Quiet your mind to awaken your thoughts… I took my son out target practicing today. Yes, just one of my sons. I have five, but two of us managed to sneak out unnoticed. It was an unexpected treat because I don’t get much one-on-one time with any of my kiddos. We went out South of town a little ways and found a spot off Cole Mountain Road. It was a great day to be out – there was little, if any wind and it was sunny but not too warm. And it was so quiet…
There was complete calm and quiet except for the occasional gunshot that echoed through the area. If I paid attention I could actually hear insects buzzing and flying and doing whatever else they do to make so many little noises. There was an occasional breeze that moved through the trees and almost sounded like ocean waves. It was very relaxing, even with the gunfire that was, by now, all around us. (There are only a few places to target practice. And while thee were only a handful of others in the area, the gunshots became pretty regular.)
After a while I started to notice that no matter how quiet I was the narrative in my head kept going. What is that, anyway? You know what I mean, that little voice that continually tells you all the obvious things going on all around you, “It’s getting warm, I’m thirsty, it’s really nice today, wow! That was loud. Wonder what kind of gun that guy is shooting” and on and on and on… I think it would be nice if, when we are young, we were taught to name that little voice; that self-talk that never seems to quit. Naming the voice might encourage us to pay more [conscious] attention to it. It also might drive us quite insane!
If you take some time to get quiet, one of the first things that happens is that your brain sort of ignites, making the voice seem louder and more relentless. When you are busy the voice is still there but you hardly notice it, get quiet and BAM! It’s like a loudspeaker in your head! In fact, the little narrative is a primary reason most people say they are not able to meditate. For many people shutting off the flood of thoughts seems an impossibility.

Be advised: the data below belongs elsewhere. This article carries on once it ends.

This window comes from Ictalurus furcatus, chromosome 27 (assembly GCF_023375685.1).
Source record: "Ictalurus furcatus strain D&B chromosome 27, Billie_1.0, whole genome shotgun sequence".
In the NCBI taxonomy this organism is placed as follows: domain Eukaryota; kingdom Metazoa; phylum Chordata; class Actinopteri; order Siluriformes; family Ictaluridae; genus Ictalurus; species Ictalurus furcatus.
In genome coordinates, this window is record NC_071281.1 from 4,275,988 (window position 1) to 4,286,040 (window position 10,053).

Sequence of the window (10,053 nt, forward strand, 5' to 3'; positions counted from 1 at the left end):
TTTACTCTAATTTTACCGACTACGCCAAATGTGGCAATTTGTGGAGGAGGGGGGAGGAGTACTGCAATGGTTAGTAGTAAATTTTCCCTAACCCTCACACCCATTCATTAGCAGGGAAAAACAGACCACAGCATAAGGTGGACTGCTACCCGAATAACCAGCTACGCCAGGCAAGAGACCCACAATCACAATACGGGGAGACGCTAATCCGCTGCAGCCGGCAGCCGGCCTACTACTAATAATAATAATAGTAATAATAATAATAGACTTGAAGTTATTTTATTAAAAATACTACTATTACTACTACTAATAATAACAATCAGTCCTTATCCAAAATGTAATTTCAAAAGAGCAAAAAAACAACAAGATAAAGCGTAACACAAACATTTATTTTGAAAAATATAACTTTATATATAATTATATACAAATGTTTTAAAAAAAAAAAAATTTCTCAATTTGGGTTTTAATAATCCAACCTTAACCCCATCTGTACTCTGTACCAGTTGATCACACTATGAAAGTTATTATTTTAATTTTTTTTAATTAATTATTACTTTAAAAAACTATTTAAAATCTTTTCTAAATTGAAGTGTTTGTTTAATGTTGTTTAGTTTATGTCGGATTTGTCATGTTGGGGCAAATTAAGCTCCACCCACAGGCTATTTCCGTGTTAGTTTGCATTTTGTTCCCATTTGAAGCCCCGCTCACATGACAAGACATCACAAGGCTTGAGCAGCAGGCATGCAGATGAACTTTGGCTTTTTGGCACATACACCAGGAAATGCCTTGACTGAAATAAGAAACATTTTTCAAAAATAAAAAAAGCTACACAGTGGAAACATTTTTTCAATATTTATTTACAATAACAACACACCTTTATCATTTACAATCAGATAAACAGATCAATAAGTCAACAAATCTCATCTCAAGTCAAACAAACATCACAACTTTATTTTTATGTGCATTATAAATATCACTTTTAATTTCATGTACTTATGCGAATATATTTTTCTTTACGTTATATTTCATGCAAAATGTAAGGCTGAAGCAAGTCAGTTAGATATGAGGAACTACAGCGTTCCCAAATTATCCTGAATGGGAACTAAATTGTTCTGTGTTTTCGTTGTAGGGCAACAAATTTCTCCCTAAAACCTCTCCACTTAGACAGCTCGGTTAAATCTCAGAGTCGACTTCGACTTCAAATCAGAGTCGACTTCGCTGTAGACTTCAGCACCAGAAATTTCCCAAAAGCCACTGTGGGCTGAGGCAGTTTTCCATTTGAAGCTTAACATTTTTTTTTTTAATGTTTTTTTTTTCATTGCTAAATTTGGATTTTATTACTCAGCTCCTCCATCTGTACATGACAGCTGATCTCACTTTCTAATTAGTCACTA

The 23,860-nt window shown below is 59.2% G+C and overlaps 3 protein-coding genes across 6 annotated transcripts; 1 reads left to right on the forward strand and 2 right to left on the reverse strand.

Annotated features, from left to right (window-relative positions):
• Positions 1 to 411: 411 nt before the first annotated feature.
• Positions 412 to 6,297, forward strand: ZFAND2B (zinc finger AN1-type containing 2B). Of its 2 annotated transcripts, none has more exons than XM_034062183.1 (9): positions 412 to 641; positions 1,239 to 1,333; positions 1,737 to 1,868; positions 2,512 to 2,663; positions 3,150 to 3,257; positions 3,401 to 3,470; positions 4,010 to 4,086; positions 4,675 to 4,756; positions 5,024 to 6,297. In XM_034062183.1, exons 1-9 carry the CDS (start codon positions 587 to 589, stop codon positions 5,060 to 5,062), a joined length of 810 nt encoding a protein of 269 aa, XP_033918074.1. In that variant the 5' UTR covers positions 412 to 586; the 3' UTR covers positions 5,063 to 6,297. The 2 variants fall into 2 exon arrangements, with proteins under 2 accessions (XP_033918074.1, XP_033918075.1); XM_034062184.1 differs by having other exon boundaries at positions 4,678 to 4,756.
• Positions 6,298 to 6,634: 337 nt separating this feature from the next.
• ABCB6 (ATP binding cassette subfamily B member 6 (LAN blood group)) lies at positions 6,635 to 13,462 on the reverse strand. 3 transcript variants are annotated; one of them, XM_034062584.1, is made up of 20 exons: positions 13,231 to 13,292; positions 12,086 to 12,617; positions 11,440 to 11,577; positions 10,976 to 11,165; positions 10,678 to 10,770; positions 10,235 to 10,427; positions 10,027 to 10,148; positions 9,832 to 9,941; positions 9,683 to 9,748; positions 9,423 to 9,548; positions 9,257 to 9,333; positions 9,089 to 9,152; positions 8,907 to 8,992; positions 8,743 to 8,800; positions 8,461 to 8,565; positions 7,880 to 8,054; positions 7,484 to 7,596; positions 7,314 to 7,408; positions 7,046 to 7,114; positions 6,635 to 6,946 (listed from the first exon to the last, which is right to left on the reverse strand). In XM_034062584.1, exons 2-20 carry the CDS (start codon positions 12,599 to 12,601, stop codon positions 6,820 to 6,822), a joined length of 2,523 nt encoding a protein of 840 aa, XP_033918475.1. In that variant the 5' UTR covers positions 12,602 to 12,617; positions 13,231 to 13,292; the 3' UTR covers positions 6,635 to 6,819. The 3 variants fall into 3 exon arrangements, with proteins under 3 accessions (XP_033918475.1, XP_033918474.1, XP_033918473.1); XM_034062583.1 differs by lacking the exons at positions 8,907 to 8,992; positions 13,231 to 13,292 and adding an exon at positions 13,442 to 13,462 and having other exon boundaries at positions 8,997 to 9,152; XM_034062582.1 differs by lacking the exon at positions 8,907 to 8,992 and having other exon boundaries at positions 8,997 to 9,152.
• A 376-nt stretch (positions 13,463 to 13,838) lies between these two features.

Here’s the thing though, the voice, talks over and drowns out some of the best inspiration in the world. Somewhere under that voice is brilliance. (Which is really kind of funny because most of the time if our self-talk were broadcast for others to hear we would probably sound like idiots.) Take a few minutes to write down your self-talk. Anything that little voice says, write it down. It’s crazy!
That’s another interesting point. While we all have that little guy yakking away in our heads, we are not delusional. There is a difference between the narrative that walks with us and “hearing voices.” The human brain is fascinating, isn’t it? But I’m getting long-winded here. What I really want to stress is the power of quieting the narrative.
If you can learn to calm that voice, to push it aside – gently or it will fight back – and focus on nothing, amazing things begin to happen. A clear and empty head is, contrary to what we typically think of empty-heads, quite productive. If you can master the voice and invite silence into your head that is when you begin to hear. But it’s not a voice you hear, it’s more of an awareness that is awakened. (Wow! Don’t I sound all enlightened and stuff?) However, I have spent years finding silence and noticing this awakening. Although one of the rules of silence is to not set out to learn anything from it. If you are waiting for what comes, very often nothing will.